Willem Dafoe starred as Pasolini in the 2014 film about his life directed by Abel Ferrara
Willem Dafoe starred as Pasolini in the 2014
film about his life directed by Abel Ferrara
Despite evidence that more than one person was involved, only Giuseppe (Pino) Pelosi, the young man he supposedly picked up, was convicted of his murder. Pelosi was caught after police stopped him as he sped from the scene in Pasolini’s Alfa Romeo.

The autopsy indicated that the director had been run over by the car on the beach as Ostia, having first been severely beaten with blunt instruments. Pelosi confessed his guilt, claiming he attacked the director after refusing to be subjected to a particularly violent sexual act.

The verdict of the 1976 court hearing was that Pelosi “and unknown others” were guilty of the crime, although the “unknown others” did not appear in the wording when that verdict went to appeal.

Speculation about alternative motives began almost immediately and intensified when, 29 years later, Pelosi retracted his confession. He said he had made it under the threat of violence to his family and claimed that the crime had been committed by three people regularly seen at the Tiburtina branch of the neo-fascist party Movimento Sociale Italiano (Italian Social Movement).

The conspiracy theorists discussed extortion following the theft of a number of reels of film from Salò as one explanation, while others suspected a political motive.

Franca Rame, who married the playwright Dario Fo and became a political activist
Franca Rame, who married the playwright
Dario Fo and became a political activist
In his columns in the Corriere della Sera, long before the Tangentopoli enquiry led to the collapse of Italy’s then deeply-corrupt political establishment, Pasolini said that the leadership of the ruling Christian Democratic party should stand trial, not only for corruption and links with the Mafia, but for association with neo-fascist terrorism, such as the bombing of trains and a demonstration in Milan.

Also, at the time of his death, Pasolini was working on a novel, Petrolio, that was clearly based on the mysterious death of Enrico Mattei, the former president of the state oil company ENI, which suggested that the scandal went to the heart of power via the involvement of the illegal masonic lodge Propaganda Due.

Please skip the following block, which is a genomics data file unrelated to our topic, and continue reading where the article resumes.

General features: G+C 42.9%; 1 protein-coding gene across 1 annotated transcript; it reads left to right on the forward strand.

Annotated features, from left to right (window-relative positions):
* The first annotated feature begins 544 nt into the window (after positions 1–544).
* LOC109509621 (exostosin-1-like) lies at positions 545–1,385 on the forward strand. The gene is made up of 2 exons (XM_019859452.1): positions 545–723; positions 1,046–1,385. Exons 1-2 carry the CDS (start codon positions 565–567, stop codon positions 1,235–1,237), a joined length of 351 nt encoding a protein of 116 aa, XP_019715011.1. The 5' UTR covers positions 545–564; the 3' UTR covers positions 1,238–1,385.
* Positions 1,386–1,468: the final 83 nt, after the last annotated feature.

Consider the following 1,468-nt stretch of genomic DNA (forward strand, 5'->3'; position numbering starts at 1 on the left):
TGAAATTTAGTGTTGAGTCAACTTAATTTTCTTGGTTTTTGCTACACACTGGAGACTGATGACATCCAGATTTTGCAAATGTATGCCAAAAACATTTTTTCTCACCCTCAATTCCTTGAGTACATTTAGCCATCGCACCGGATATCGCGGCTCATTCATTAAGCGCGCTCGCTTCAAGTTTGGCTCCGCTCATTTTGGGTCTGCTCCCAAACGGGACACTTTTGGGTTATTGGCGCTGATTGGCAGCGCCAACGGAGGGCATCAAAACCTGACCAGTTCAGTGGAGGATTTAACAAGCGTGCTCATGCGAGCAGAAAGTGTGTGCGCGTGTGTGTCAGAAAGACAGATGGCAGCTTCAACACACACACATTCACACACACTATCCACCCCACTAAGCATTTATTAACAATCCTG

Attacks on left-wing activists were relatively common in the 1970s. For example, Franca Rame, the actress wife of the playwright Dario Fo and a prominent member of the Italian Communist Party, was kidnapped and raped by a group of neo-Fascists in 1973.

However, though the Pasolini case was reopened in 2005, no new conclusions were reached.

In 2014 the director Abel Ferrara made a biopic about Pasolini, with Willem Dafoe in the lead role, which was selected to compete for the Golden Lion at the 71st Venice International Film Festival.

The ruins of the Roman city of Ostia Antica are better  preserved than Pompei yet are much less well known
The ruins of the Roman city of Ostia Antica are better
preserved than Pompei yet are much less well known
Travel tip:

The seaside resort of Ostia, where Pasolini’s life ended so tragically, lies 30km (19 miles) to the southwest of Rome, situated just across the Tiber river from Fiumicino, home of Rome’s largest international airport. It  adjoins the remains of the ancient Roman city of Ostia Antica, a much-better preserved site than volcano-ravaged Pompei occupying around 10,000 square metres, radiating from a mile-long main street.  There are many houses and apartment blocks, plus warehouses and public buildings, and an impressive amphitheatre.. Many Romans spend their summer holidays in the modern town, swelling a population of about 85,000.

The church of Santa Croce and San Rocco, where the funeral for Pier Paolo Pasolina took place in 1975
The church of Santa Croce and San Rocco, where the
funeral for Pier Paolo Pasolina took place in 1975
Travel tip:

Casarsa della Delizia is a town in the Friuli-Venezia Giulia region, about 40km (25 miles) west of Udine and about 18km (11 miles) from Pordenone. It is today an important agricultural centre, particularly for wine production, and an important rail hub. Until the end of the Cold War saw numbers reduced, it hosted a large number of Italian military personnel. Pasolini’s funeral took place in the parish church of Santa Croce and San Rocco, before his body was buried in the municipal emetery. The church of Santa Croce and San Rocci contains a cycle of 16th century frescoes by Pomponio Amalteo or by Pordenone.

More reading:

What made Francesco Rosi one of Italy's most influential film-makers

Why the death of Enrico Mattei remains an unsolved mystery

Laura Betti, the actress and singer who became Pasolini's companion

Also on this day:

1696: The birth of painter Giovanni Battista Tiepolo

1827: The death of scientist Alessandro Volta

1834: The birth of 19th century opera star Marietta Piccolomini

Selected books:

Stories from the City of God: Sketches and Chronicles of Rome 1950-1966, by Pier Paolo Pasolini

A Violent Life (novel), by Pier Paolo Pasolini

(Picture credits: plaque by Renaud Camus; Ostia Antica street by Camelia.boban; church by Intoinside)